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Last updated: July 25, 2013 1:19 pm
Hyundai Motor exceeded its revenue target in the second quarter helped by output from its new factory in China, but earnings were pulled down by persistent labour problems at its South Korean operations.
Shares in the company – which together with its affiliate Kia Motors ranks as the world’s fifth-biggest car group by sales – rose 0.45 per cent in Seoul on Thursday after it announced net profit for the period of Won2.5tn. This was a 1 per cent year-on-year fall, but slightly ahead of most analysts’ forecasts.
“Overall there were no surprises,” said Angela Hong, an analyst at Nomura, saying that investors had expected a fall in profit after partial walkouts at Hyundai’s South Korean plants, where it has also moved from three daily shifts to two under union pressure.
Despite this, Hyundai recorded second-quarter revenue of Won23.2tn – a 5.7 per cent annual increase, only slightly below the pace of growth in the first quarter. In January, Hyundai had warned investors to prepare for revenue growth this year of just 4 per cent – the lowest figure for a decade – as a result of economic stress in foreign markets, and the company’s slowing of capacity expansion to focus on quality.
Behind the solid revenue increase lay a varied set of regional performances: Chinese unit retail sales grew 32 per cent year-on-year, but the US figure expanded only marginally, and there was a fall of 9 per cent in the EU.
Sales also fell slightly in South Korea, where long-running labour disputes continue to disrupt operations. Last year, Hyundai’s costliest strike yet meant lost production worth Won1.7tn, and it lost a similar amount from a partial walkout by weekend workers earlier this year.
More recently, Hyundai has come under pressure to give permanent positions to thousands of contract workers employed at its South Korean plants. Its offer to do so for 3,500 of the 6,800 subcontractors has not resolved the argument. On Saturday, 82 people were injured in a three-hour clash between union activists and workers at Hyundai’s factory in Ulsan, the company said.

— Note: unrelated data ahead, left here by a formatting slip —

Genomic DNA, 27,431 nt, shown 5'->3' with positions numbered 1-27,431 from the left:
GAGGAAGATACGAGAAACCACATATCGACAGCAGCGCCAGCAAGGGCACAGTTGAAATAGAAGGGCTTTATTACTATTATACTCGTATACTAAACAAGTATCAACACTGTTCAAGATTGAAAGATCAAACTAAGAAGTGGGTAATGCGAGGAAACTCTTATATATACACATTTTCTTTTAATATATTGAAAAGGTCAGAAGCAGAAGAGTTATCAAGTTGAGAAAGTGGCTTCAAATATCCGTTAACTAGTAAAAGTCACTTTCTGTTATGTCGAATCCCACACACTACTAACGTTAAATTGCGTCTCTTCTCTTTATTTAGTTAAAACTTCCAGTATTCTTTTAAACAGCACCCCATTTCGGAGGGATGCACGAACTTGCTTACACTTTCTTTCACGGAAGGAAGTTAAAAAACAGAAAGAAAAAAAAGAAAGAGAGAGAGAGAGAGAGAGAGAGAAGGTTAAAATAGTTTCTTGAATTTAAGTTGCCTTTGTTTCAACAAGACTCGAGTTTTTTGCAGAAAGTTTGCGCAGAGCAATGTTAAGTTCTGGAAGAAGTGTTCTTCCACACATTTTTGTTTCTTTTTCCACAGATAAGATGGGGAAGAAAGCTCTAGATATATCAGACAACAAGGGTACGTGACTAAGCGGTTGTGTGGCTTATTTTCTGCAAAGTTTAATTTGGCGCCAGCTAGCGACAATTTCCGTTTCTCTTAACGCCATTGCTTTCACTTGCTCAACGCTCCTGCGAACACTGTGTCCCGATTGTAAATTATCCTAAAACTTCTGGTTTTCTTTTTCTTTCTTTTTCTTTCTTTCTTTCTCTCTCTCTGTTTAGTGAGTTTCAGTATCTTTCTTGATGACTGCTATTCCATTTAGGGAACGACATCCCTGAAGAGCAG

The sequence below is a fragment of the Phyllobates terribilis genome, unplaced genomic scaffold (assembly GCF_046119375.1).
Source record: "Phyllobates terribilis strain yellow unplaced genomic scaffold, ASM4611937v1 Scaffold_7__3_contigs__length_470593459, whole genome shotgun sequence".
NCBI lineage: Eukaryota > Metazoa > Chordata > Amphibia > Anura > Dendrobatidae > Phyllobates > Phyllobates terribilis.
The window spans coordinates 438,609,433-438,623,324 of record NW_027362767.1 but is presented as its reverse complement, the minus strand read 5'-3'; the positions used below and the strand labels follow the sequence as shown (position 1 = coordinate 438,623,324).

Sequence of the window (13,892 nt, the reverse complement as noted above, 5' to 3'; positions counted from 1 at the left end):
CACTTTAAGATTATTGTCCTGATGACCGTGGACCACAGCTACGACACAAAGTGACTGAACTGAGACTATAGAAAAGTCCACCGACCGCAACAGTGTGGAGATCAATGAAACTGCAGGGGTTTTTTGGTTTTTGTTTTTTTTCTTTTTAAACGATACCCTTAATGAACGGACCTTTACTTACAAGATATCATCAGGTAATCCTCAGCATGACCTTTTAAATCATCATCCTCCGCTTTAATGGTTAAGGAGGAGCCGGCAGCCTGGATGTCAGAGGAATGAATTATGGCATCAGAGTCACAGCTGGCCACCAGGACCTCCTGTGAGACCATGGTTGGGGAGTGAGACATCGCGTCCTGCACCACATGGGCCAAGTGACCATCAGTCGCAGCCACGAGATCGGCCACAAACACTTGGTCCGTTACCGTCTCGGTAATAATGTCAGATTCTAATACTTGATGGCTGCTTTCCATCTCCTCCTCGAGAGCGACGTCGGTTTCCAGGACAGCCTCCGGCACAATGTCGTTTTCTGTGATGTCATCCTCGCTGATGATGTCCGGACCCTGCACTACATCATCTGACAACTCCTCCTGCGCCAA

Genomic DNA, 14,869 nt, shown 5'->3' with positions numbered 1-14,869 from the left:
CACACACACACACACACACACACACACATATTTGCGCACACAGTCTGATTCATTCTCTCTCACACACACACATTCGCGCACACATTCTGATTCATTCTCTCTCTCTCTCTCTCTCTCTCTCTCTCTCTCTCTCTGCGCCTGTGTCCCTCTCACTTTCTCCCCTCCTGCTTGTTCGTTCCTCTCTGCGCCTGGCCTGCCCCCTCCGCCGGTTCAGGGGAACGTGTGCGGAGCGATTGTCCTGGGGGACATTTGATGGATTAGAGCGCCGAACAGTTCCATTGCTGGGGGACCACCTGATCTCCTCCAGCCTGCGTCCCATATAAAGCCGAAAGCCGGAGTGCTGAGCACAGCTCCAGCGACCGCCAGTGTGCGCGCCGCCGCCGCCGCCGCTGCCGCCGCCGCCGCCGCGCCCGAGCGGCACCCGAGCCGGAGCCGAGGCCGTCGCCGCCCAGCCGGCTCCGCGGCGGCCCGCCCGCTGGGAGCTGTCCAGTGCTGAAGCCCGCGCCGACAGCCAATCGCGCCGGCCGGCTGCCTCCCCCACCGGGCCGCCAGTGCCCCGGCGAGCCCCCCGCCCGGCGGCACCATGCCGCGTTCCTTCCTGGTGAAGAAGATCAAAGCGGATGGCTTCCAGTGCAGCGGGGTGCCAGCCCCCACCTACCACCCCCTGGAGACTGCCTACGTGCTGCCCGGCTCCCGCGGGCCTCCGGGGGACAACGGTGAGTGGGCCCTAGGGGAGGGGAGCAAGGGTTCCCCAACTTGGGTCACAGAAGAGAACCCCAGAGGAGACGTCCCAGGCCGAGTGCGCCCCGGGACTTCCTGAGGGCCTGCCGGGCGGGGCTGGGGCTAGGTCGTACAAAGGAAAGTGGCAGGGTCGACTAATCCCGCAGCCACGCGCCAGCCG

“The extent of the labour disruption in the third quarter will be key for the earnings,” Ms Hong said. “But it’s pretty difficult to forecast.”
Production losses in South Korea were mitigated by the opening last year of a third factory in China, raising its production capacity in the country from 600,000 to 1m units a year. This helped Hyundai to achieve annual unit retail sales growth of 32 per cent in China, although sales slipped by 3 per cent from the first quarter.
Hyundai’s performance in China was also boosted by market share gains against Japanese rivals, who have suffered the effects of anti-Japanese sentiment driven largely by tensions over islands claimed by both countries.
Nissan Motor, which reported second-quarter results after the market closed on Thursday, said its sales in China slipped by 15 per cent from the same period of last year. The company said it plans to boost growth in its largest market by launching five new models, including the luxury Teana sedan which went on sale in March. It is forecasting sales of 1.25m units in the country in the fiscal year to March 2014, up from 1.18m last year.
“We’re positive about the future [in China], especially from the second quarter onwards. Hopefully things will normalise by the fourth quarter”, said Nissan.
Despite the problems in China, Nissan’s net income rose by an annual 14 per cent to Y82bn ($820m), beating analysts’ estimates of Y75bn. Demand was driven by the US, where aggressive discounts and pent-up demand pushed up unit sales by a fifth from a year earlier.
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